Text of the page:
3 Factors to Consider Before Buying Berkshire Hathaway

In this segment from Tuesday's Investor Beat, host Chris Hill and Motley Fool analyst Mike Olsen look at three criticisms that have recently been levied against Berkshire Hathaway (NYSE: BRK-A  ) (NYSE: BRK-B  ) , ahead of its upcoming earnings report. The first is that the stock has become too big to invest in, the second is that the company will someday be Buffettless, and the third is that with Buffett himself having come out and said that he will never buy back shares of the company for any more than 1.2 times book value; with shares currently trading at 1.4 times book, why should investors buy when even Buffett himself considers 1.4 to be too expensive?

As a shareholder himself, Mike looks at these three ideas and discusses why he disagrees that each would be a cause for concern.

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  • Report this Comment On February 26, 2014, at 8:55 AM, magneto1 wrote:

    Wow, this article has completely mangled Buffett's words. In September of 2011, Buffett decided to authorize share repurchases at up to 110% of book value because he saw more intrinsic value per share added by share repurchases than by letting the cash sit idle. In December of 2012, in a private transaction, he upped this value to 120%. If he were so inclined, he could increase that value to 130%.

    It is true that one day the company will be without him, but the principles of the company will remain intact (if you recall, Apple stock didn't tank after Steve Jobs passed away). Berkshire is a conglomerate of over 50 subsidiaries, plus it owns stock in another 50 companies. The portfolio of stocks is valued at about $104 billion, and the share appreciation of that portfolio is counted in book value, but not in earnings. The stock portfolio generates dividends, as well as appreciation (with the main downside being double taxation).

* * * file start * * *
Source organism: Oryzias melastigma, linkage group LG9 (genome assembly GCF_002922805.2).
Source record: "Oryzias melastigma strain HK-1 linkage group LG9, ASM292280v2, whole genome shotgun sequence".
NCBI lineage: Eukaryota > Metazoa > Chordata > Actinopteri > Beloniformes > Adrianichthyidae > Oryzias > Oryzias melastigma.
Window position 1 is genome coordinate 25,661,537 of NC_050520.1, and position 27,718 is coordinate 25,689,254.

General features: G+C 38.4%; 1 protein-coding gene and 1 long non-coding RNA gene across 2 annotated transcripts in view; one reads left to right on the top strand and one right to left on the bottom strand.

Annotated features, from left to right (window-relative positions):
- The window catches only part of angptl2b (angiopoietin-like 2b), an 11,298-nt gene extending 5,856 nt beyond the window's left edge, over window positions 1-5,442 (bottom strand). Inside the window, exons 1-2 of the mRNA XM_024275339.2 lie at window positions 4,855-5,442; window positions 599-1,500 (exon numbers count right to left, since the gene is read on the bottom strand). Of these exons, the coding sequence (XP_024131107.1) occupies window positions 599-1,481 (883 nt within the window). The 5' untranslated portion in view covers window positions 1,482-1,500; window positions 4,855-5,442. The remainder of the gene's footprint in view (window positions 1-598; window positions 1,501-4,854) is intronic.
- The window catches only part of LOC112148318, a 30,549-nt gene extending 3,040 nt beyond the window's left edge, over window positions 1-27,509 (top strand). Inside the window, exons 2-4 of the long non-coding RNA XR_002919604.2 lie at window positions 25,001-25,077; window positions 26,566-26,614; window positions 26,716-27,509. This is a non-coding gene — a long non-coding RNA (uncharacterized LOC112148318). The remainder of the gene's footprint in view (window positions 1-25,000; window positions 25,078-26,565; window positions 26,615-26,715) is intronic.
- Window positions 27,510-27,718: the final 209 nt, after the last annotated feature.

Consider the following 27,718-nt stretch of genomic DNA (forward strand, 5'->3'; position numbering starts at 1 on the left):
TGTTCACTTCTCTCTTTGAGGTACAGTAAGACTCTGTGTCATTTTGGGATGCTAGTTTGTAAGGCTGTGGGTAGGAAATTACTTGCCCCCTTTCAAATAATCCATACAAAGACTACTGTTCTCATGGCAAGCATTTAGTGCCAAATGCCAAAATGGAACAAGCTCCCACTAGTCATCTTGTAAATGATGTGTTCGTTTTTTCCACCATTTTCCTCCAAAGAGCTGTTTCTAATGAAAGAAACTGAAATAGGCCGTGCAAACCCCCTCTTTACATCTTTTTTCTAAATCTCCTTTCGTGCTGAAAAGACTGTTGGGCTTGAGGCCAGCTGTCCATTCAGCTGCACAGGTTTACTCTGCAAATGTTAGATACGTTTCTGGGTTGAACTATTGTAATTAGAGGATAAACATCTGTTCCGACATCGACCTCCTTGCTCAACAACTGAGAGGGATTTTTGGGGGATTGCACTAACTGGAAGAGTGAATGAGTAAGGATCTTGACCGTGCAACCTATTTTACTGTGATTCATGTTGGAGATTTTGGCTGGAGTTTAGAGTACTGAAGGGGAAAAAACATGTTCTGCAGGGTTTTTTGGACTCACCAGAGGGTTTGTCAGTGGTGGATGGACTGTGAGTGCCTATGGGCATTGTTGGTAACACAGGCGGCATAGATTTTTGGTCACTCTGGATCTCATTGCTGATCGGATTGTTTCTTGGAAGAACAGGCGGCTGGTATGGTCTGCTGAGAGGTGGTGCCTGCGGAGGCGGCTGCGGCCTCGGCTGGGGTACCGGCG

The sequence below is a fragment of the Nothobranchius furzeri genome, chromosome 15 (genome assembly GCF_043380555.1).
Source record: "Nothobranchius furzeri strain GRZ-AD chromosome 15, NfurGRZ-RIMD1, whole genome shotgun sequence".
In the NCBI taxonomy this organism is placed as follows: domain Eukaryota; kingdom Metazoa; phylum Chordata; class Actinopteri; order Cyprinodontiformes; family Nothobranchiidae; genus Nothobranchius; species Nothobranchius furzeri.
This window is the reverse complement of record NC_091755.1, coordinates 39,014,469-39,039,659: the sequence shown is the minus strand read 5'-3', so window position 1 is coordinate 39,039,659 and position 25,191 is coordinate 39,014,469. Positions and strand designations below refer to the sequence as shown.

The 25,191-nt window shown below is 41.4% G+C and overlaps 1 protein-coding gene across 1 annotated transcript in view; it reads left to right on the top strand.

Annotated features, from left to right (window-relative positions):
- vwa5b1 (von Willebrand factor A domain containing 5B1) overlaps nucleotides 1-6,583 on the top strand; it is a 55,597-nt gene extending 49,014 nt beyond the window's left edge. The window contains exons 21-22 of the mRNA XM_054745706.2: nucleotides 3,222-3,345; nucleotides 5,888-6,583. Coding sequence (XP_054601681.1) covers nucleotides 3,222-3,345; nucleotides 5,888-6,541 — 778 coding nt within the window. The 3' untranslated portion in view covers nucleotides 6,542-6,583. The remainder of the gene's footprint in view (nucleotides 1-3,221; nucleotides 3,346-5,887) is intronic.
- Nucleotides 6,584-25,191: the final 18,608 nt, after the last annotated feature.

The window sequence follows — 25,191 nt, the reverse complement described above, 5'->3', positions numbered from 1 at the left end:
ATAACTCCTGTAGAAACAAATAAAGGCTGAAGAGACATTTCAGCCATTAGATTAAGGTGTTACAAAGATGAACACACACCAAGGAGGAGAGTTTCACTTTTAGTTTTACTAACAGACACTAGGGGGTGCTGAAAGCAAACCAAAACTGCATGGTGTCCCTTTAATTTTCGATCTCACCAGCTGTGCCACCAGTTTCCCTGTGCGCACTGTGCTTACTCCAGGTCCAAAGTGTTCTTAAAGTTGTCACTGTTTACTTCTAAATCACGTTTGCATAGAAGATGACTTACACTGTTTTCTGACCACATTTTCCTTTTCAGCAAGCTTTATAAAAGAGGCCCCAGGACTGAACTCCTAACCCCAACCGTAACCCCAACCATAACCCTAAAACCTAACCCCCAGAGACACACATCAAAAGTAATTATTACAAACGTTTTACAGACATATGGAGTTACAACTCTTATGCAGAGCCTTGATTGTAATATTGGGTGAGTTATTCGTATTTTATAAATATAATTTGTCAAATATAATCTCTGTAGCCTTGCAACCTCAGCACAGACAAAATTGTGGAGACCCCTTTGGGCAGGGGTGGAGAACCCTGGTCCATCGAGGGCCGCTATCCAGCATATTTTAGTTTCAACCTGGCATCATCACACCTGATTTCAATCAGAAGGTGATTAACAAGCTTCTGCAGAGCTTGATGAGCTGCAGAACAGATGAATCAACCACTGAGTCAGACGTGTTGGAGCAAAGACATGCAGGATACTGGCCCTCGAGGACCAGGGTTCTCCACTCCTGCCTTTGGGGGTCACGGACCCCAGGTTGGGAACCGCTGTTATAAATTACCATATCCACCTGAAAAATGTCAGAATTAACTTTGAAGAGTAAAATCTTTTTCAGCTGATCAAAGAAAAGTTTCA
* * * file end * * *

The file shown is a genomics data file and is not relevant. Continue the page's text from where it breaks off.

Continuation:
So we've got a company with a market cap of $281 billion, $104b in stocks, and $171b in other assets. Well those other assets generate about $17 billion in cash flow, which is a 10% return on investment. They take that $17 billion and use it to buy stocks, or buy preferred stock, make acquisitions, or do the occasional share buyback. That money is still going to be coming in long after Buffett is gone, and it just needs to be deployed intelligently (or handed out as a dividend, but that seems unlikely).

    Another thing to note is how Berkshire pays the presidents of each of its subsidiaries. They are compensated well, but Berkshire does not dilute shareholder equity by giving out stock options.

    I would not expect any stellar moves in this stock because of its size. It is now more of an investment for "widows and orphans", and I think it's safe to expect returns in the 8-14% range going forward.

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